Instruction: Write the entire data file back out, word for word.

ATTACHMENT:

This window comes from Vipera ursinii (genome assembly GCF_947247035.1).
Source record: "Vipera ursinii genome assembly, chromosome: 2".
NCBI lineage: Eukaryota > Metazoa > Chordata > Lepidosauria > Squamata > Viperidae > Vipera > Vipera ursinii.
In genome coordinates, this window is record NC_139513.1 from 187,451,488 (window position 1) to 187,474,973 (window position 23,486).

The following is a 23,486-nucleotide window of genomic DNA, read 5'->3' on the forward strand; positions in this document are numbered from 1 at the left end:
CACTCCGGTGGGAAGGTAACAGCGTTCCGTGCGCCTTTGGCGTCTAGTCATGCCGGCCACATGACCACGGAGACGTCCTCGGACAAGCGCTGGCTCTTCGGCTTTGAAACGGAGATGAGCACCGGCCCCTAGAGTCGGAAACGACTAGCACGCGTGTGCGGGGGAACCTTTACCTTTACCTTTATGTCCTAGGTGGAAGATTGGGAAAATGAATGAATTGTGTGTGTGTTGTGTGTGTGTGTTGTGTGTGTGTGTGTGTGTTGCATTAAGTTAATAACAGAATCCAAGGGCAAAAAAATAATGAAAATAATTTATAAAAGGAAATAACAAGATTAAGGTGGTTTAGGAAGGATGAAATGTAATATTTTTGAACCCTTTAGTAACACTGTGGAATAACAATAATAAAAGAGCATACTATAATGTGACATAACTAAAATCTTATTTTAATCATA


This window comes from Vipera ursinii (genome assembly GCF_947247035.1).
Source record: "Vipera ursinii genome assembly, chromosome: 2".
NCBI lineage: Eukaryota > Metazoa > Chordata > Lepidosauria > Squamata > Viperidae > Vipera > Vipera ursinii.
In genome coordinates, this window is record NC_139513.1 from 187,451,488 (window position 1) to 187,474,973 (window position 23,486).

The following is a 23,486-nucleotide window of genomic DNA, read 5'->3' on the forward strand; positions in this document are numbered from 1 at the left end:
CACTCCGGTGGGAAGGTAACAGCGTTCCGTGCGCCTTTGGCGTCTAGTCATGCCGGCCACATGACCACGGAGACGTCCTCGGACAAGCGCTGGCTCTTCGGCTTTGAAACGGAGATGAGCACCGGCCCCTAGAGTCGGAAACGACTAGCACGCGTGTGCGGGGGAACCTTTACCTTTACCTTTATGTCCTAGGTGGAAGATTGGGAAAATGAATGAATTGTGTGTGTGTTGTGTGTGTGTGTTGTGTGTGTGTGTGTGTGTTGCATTAAGTTAATAACAGAATCCAAGGGCAAAAAAATAATGAAAATAATTTATAAAAGGAAATAACAAGATTAAGGTGGTTTAGGAAGGATGAAATGTAATATTTTTGAACCCTTTAGTAACACTGTGGAATAACAATAATAAAAGAGCATACTATAATGTGACATAACTAAAATCTTATTTTAATCATA